Filters: Tags: Groundwater recharge (X)250 results (359ms)
How wet is wet? Precipitation constraints on Late Quaternary climate in the southern Arabian Peninsula
Effects of simulated ground-water pumping and recharge on ground-water flow in Cape Cod, Martha's Vineyard, and Nantucket Island Basins, Massachusetts
1990 Farm Bill and water quality in Corn Belt watersheds: Conserving remaining wetlands and restoring farmed wetlands
Origin and age of saline waters in Busko Spa (southern Poland) determined by isotope, noble gas and hydrochemical methods: Evidence of interglacial and pre-Quaternary warm climate recharges
Understanding groundwater sources and movement using water chemistry and tracers in a low matrix permeability terrain: the Cretaceous (Chalk) Ulster White Limestone Formation, Northern Ireland
Catchment-flowline network and selected model inputs for an enhanced and updated spatially referenced statistical assessment of dissolved-solids load sources and transport in streams of the Upper Colorado River Basin
This USGS data release consists of the synthetic stream network and associated catchments used to develop spatially referenced regressions on watershed attributes (SPARROW) model of dissolved-solids sources and transport in the Upper Colorado River Basin as well as geology and selected Basin Characterization Model (BCM) data used as input to the model.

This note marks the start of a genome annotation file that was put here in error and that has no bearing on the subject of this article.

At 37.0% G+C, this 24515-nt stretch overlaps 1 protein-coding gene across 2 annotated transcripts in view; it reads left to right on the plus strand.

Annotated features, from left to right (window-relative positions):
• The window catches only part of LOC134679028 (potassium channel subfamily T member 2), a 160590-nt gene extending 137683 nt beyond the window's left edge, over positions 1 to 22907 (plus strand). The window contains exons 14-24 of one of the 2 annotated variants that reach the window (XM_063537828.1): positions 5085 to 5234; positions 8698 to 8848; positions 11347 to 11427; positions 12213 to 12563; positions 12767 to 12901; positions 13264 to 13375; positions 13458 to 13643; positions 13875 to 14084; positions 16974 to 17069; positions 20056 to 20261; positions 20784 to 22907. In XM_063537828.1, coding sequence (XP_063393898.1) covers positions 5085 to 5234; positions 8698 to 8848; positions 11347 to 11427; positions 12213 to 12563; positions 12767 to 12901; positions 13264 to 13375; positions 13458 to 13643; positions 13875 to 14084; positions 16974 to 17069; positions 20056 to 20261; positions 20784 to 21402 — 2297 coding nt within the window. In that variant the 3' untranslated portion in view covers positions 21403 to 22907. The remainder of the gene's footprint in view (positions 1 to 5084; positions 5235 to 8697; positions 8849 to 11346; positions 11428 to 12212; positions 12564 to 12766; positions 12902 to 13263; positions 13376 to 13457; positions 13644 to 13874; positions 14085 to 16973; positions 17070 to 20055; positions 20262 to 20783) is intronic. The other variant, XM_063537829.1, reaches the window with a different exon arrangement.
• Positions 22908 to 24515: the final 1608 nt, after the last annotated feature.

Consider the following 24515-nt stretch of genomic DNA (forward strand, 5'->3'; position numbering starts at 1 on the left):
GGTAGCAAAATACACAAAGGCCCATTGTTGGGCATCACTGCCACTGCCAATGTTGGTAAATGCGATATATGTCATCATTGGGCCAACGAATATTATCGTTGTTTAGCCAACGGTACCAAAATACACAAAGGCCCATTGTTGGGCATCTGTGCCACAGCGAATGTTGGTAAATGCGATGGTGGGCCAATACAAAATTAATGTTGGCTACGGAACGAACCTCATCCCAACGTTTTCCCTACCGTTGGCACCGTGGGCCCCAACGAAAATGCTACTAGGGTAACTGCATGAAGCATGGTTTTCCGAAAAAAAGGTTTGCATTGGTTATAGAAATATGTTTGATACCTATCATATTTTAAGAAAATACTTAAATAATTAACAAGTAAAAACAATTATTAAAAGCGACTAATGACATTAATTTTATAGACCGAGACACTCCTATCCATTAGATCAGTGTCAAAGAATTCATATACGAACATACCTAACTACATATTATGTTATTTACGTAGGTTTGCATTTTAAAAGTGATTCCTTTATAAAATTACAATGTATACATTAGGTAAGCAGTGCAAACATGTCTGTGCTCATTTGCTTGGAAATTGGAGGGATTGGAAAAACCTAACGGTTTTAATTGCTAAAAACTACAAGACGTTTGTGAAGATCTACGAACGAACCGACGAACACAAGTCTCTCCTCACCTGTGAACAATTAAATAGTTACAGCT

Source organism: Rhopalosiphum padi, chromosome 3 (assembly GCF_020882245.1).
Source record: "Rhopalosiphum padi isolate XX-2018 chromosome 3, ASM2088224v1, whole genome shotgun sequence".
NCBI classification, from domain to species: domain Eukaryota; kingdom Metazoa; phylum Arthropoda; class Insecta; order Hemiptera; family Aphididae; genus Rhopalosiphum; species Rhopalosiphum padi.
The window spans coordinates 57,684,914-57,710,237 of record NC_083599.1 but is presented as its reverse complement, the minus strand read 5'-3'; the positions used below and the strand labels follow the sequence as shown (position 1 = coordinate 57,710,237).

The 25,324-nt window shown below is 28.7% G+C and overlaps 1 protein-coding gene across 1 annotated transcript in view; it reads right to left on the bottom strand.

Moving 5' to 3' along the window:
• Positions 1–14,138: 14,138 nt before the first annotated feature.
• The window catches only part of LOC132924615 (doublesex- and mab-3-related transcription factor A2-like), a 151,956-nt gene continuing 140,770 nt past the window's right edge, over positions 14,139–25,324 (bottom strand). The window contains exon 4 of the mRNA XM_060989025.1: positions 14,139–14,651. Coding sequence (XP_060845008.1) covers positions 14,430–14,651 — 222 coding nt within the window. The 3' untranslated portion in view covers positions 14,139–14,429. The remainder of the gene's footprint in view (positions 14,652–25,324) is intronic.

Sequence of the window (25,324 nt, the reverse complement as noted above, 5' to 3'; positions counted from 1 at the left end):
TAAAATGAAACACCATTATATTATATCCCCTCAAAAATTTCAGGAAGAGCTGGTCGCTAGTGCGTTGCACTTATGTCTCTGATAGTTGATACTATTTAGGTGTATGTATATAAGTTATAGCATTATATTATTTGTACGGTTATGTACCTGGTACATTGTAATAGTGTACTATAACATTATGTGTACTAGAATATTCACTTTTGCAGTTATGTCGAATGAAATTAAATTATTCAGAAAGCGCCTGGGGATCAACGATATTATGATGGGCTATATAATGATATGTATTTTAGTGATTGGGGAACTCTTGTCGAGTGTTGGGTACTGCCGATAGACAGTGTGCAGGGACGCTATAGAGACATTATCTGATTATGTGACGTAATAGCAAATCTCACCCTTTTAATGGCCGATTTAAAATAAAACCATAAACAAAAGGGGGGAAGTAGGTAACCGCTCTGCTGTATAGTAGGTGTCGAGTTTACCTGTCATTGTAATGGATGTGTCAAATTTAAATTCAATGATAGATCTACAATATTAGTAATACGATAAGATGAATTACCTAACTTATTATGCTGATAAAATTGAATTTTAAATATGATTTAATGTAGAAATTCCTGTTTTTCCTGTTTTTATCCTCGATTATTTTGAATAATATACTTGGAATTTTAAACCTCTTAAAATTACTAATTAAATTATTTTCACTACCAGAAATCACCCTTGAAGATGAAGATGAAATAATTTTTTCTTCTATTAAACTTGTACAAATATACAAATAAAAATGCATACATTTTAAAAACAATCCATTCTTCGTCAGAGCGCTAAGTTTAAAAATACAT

Stratabound Pathways of Preferred Groundwater Flow: An Example From the Copper Ridge Dolomite in East Tennessee
Noble gases, stable isotopes, and radiocarbon as tracers of flow in the Dakota aquifer, Colorado and Kansas
Hydrogeologic Recharge Settings of the Carbonate-Bedrock Aquifers in Livingston and Monroe Counties, Western New York
Background: A sequence of gently dipping carbonate bedrock - the Bertie Formation, Akron Dolostone, and Onondaga Limestone crop out along a 2- to5-mile wide band in western and central New York. These bedrock units trend east-west for 250 miles across the State and form extensive carbonate-bedrock aquifers which transmit and yield water from solution-enlarged fractures, bedding planes, and other openings (Olcott, 1995). Bedding planes or sub-horizontal fractures typically are the most enlarged and important water conduits. Karstic features such as sinkholes, swallets, solution channels, and caverns can locally transmit large amounts of surface water into the ground where the groundwater can move quickly and over...